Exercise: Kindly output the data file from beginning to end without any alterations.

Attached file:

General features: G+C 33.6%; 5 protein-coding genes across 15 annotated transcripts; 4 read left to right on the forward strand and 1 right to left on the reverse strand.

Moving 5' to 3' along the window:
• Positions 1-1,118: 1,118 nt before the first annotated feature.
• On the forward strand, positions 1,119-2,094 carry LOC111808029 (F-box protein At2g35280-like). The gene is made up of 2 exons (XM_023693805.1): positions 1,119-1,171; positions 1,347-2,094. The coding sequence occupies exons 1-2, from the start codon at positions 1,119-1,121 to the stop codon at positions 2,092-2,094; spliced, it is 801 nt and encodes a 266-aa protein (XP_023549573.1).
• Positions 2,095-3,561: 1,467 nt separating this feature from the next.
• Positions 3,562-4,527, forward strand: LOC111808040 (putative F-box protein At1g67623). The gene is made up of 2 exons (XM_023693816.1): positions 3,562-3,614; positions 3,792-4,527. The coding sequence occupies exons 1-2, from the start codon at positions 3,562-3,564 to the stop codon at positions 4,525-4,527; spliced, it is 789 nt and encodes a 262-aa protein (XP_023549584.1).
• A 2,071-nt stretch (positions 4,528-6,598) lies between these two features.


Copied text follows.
General features: G+C 33.6%; 5 protein-coding genes across 15 annotated transcripts; 4 read left to right on the forward strand and 1 right to left on the reverse strand.

Moving 5' to 3' along the window:
• Positions 1-1,118: 1,118 nt before the first annotated feature.
• On the forward strand, positions 1,119-2,094 carry LOC111808029 (F-box protein At2g35280-like). The gene is made up of 2 exons (XM_023693805.1): positions 1,119-1,171; positions 1,347-2,094. The coding sequence occupies exons 1-2, from the start codon at positions 1,119-1,121 to the stop codon at positions 2,092-2,094; spliced, it is 801 nt and encodes a 266-aa protein (XP_023549573.1).
• Positions 2,095-3,561: 1,467 nt separating this feature from the next.
• Positions 3,562-4,527, forward strand: LOC111808040 (putative F-box protein At1g67623). The gene is made up of 2 exons (XM_023693816.1): positions 3,562-3,614; positions 3,792-4,527. The coding sequence occupies exons 1-2, from the start codon at positions 3,562-3,564 to the stop codon at positions 4,525-4,527; spliced, it is 789 nt and encodes a 262-aa protein (XP_023549584.1).
• A 2,071-nt stretch (positions 4,528-6,598) lies between these two features.